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Tap into the Health Powers of Garlic


As scientists look into the effects of diet on health, they're finding that more and more everyday foods offer benefits that go well beyond making dishes tastier.

Garlic, an ingredient found in almost every cuisine, has emerged as one such superfood.
Part of the allium family, which includes onions and leeks, garlic has a number of compounds that supply its health-boosting effects as well as its pungent aroma. According to wide-ranging research, garlic can seemingly improve immunity and heart health, possibly help prevent as well as fight certain cancers, and lower triglycerides and total cholesterol. Its many compounds include antioxidants and allicin, which has anti-bacterial properties, researchers report.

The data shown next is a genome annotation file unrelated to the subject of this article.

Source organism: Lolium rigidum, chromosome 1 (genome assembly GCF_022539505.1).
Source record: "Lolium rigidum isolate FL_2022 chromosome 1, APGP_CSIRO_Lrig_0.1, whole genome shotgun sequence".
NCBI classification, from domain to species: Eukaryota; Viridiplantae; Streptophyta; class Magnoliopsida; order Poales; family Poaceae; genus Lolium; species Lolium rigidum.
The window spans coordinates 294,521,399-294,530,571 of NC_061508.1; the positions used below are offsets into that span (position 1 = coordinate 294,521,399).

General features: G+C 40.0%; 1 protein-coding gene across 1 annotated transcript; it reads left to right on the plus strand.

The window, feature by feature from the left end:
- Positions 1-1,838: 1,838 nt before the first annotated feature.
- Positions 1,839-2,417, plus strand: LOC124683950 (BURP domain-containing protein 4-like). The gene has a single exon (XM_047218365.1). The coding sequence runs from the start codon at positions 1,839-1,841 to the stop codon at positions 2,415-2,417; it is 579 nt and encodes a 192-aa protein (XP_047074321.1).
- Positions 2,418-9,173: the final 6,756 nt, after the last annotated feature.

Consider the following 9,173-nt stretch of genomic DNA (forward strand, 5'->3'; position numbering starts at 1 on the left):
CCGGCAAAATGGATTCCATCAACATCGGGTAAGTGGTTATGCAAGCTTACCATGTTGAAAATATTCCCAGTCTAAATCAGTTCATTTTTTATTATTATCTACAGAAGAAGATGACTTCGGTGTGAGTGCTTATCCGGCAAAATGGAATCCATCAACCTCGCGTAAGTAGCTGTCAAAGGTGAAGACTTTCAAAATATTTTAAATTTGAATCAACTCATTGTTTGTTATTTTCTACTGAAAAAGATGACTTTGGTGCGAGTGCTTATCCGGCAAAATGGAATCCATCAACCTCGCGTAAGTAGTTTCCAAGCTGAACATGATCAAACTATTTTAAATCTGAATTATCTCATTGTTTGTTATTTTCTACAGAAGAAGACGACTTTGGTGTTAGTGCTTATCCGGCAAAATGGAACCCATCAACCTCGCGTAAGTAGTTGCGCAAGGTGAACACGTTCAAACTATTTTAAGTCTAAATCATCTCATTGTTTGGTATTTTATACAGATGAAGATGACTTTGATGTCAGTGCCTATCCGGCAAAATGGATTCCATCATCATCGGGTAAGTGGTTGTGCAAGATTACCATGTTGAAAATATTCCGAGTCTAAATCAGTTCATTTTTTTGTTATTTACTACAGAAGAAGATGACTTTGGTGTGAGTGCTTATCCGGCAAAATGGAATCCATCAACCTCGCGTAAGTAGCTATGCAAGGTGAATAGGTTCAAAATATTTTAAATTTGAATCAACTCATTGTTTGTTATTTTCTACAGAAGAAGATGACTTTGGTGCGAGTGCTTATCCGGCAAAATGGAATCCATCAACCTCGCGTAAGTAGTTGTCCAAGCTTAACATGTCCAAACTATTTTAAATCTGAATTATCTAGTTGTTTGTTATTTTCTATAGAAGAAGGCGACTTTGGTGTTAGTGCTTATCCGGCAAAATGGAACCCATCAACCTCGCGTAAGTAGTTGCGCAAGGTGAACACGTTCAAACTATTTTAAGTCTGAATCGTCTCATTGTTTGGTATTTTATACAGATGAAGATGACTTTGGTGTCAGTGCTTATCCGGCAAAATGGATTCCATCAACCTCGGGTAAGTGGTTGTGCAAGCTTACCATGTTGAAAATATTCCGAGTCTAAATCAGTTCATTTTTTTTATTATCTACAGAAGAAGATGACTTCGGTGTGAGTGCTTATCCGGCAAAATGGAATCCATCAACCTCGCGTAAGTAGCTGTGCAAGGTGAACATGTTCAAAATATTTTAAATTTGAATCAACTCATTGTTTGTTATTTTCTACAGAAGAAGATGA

Some of these benefits can be seen after eating just one meal with raw garlic. Yet overall there's enough evidence to have at least half of a clove every day.
To get the most benefits, first chop, slice or crush fresh garlic -- this fires up a process that makes its compounds more potent. Wait 5 to 10 minutes before eating or using in a dish, especially if you'll be mixing it with a highly acidic food like lemon juice.
Here are some easy ways to use raw garlic:
Mash into avocado for guacamole.
Blend into Caesar salad dressing.
Puree with chickpeas for hummus or with white beans for bean dip.
But you don't have to always eat it raw. As long as the garlic is prepped as suggested and added toward the end of a recipe, you can cook it and it will retain its nutritional value.

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